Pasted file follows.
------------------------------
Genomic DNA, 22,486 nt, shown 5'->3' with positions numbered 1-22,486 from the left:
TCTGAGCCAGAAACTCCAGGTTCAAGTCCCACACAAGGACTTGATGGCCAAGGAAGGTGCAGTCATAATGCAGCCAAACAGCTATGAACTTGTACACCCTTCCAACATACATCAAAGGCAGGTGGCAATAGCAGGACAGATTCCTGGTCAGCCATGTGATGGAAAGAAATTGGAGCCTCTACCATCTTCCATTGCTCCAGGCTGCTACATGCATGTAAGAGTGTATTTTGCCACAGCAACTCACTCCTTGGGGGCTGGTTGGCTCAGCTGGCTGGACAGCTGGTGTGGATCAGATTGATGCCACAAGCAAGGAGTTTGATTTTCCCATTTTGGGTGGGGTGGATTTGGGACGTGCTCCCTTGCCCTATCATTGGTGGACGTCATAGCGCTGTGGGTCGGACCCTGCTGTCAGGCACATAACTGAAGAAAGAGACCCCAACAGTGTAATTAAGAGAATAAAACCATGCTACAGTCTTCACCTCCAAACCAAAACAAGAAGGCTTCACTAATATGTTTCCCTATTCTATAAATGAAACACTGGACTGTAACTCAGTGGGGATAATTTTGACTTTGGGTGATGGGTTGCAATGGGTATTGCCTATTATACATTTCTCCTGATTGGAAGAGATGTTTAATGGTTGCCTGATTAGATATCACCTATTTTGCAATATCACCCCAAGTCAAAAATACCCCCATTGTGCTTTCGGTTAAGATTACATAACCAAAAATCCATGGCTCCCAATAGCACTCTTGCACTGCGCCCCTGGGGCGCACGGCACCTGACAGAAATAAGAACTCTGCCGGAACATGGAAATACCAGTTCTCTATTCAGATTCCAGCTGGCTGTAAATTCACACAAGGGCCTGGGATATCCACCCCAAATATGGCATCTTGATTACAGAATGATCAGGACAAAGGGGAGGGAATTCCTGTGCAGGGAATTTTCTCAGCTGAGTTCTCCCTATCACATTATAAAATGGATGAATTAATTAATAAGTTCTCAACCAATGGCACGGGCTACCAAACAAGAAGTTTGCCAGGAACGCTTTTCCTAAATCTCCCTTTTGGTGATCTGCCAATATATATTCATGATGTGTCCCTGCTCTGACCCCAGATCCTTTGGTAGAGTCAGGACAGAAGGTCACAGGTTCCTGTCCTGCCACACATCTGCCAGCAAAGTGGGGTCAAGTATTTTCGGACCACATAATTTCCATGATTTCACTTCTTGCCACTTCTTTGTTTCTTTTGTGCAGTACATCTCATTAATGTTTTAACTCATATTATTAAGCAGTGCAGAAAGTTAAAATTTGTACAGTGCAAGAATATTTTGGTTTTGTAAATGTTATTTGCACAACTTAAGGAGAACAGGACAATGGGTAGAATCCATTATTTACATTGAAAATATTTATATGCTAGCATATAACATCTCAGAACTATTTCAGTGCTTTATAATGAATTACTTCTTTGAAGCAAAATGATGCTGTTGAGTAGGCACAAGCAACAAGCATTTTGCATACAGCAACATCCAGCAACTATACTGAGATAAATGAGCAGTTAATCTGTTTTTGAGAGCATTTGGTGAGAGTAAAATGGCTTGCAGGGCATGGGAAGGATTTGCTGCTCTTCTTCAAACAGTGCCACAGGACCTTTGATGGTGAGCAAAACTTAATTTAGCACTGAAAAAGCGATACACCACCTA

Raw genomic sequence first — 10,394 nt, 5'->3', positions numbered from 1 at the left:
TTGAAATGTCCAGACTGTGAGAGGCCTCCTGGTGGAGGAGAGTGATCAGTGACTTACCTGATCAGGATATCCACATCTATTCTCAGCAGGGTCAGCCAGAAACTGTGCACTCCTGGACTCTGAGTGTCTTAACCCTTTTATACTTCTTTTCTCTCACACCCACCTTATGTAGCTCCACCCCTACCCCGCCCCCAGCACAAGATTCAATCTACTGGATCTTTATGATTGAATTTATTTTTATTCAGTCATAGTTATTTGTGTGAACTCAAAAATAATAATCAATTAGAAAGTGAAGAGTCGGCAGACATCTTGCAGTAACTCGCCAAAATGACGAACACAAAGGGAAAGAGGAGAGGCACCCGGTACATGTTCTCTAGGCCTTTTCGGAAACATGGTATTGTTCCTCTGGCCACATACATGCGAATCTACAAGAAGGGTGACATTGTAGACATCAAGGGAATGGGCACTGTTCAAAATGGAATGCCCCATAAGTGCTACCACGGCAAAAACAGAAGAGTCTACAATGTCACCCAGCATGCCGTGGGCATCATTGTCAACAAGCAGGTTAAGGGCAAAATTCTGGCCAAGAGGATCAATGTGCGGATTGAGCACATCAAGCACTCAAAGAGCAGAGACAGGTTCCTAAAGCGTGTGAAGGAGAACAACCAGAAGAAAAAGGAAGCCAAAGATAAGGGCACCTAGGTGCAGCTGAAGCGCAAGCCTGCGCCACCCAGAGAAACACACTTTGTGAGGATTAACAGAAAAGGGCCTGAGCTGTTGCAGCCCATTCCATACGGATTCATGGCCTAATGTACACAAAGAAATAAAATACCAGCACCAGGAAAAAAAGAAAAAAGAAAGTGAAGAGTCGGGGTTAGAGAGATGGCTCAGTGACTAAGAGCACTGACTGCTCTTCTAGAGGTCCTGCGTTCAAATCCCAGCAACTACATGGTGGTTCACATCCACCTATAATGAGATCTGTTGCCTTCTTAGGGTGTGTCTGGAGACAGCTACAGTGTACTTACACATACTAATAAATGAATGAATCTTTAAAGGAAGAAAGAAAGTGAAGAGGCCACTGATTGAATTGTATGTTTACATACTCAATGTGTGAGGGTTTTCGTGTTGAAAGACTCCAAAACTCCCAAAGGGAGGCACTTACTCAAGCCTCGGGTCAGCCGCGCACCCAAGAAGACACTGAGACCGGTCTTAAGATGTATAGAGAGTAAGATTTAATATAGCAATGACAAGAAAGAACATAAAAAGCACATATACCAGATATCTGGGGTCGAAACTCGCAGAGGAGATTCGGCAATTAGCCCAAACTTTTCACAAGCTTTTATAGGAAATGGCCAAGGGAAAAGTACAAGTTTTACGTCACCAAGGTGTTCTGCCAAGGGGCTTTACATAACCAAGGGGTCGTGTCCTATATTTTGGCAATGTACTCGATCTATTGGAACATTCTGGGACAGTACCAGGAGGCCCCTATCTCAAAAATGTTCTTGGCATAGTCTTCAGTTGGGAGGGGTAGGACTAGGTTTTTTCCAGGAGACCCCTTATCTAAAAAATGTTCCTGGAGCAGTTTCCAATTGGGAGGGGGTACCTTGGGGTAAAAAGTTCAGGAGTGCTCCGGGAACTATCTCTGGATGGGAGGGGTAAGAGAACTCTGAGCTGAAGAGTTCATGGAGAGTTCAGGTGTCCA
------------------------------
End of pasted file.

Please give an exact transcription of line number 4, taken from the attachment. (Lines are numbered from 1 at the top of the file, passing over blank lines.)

TTGAAATGTCCAGACTGTGAGAGGCCTCCTGGTGGAGGAGAGTGATCAGTGACTTACCTGATCAGGATATCCACATCTATTCTCAGCAGGGTCAGCCAGAAACTGTGCACTCCTGGACTCTGAGTGTCTTAACCCTTTTATACTTCTTTTCTCTCACACCCACCTTATGTAGCTCCACCCCTACCCCGCCCCCAGCACAAGATTCAATCTACTGGATCTTTATGATTGAATTTATTTTTATTCAGTCATAGTTATTTGTGTGAACTCAAAAATAATAATCAATTAGAAAGTGAAGAGTCGGCAGACATCTTGCAGTAACTCGCCAAAATGACGAACACAAAGGGAAAGAGGAGAGGCACCCGGTACATGTTCTCTAGGCCTTTTCGGAAACATGGTATTGTTCCTCTGGCCACATACATGCGAATCTACAAGAAGGGTGACATTGTAGACATCAAGGGAATGGGCACTGTTCAAAATGGAATGCCCCATAAGTGCTACCACGGCAAAAACAGAAGAGTCTACAATGTCACCCAGCATGCCGTGGGCATCATTGTCAACAAGCAGGTTAAGGGCAAAATTCTGGCCAAGAGGATCAATGTGCGGATTGAGCACATCAAGCACTCAAAGAGCAGAGACAGGTTCCTAAAGCGTGTGAAGGAGAACAACCAGAAGAAAAAGGAAGCCAAAGATAAGGGCACCTAGGTGCAGCTGAAGCGCAAGCCTGCGCCACCCAGAGAAACACACTTTGTGAGGATTAACAGAAAAGGGCCTGAGCTGTTGCAGCCCATTCCATACGGATTCATGGCCTAATGTACACAAAGAAATAAAATACCAGCACCAGGAAAAAAAGAAAAAAGAAAGTGAAGAGTCGGGGTTAGAGAGATGGCTCAGTGACTAAGAGCACTGACTGCTCTTCTAGAGGTCCTGCGTTCAAATCCCAGCAACTACATGGTGGTTCACATCCACCTATAATGAGATCTGTTGCCTTCTTAGGGTGTGTCTGGAGACAGCTACAGTGTACTTACACATACTAATAAATGAATGAATCTTTAAAGGAAGAAAGAAAGTGAAGAGGCCACTGATTGAATTGTATGTTTACATACTCAATGTGTGAGGGTTTTCGTGTTGAAAGACTCCAAAACTCCCAAAGGGAGGCACTTACTCAAGCCTCGGGTCAGCCGCGCACCCAAGAAGACACTGAGACCGGTCTTAAGATGTATAGAGAGTAAGATTTAATATAGCAATGACAAGAAAGAACATAAAAAGCACATATACCAGATATCTGGGGTCGAAACTCGCAGAGGAGATTCGGCAATTAGCCCAAACTTTTCACAAGCTTTTATAGGAAATGGCCAAGGGAAAAGTACAAGTTTTACGTCACCAAGGTGTTCTGCCAAGGGGCTTTACATAACCAAGGGGTCGTGTCCTATATTTTGGCAATGTACTCGATCTATTGGAACATTCTGGGACAGTACCAGGAGGCCCCTATCTCAAAAATGTTCTTGGCATAGTCTTCAGTTGGGAGGGGTAGGACTAGGTTTTTTCCAGGAGACCCCTTATCTAAAAAATGTTCCTGGAGCAGTTTCCAATTGGGAGGGGGTACCTTGGGGTAAAAAGTTCAGGAGTGCTCCGGGAACTATCTCTGGATGGGAGGGGTAAGAGAACTCTGAGCTGAAGAGTTCATGGAGAGTTCAGGTGTCCA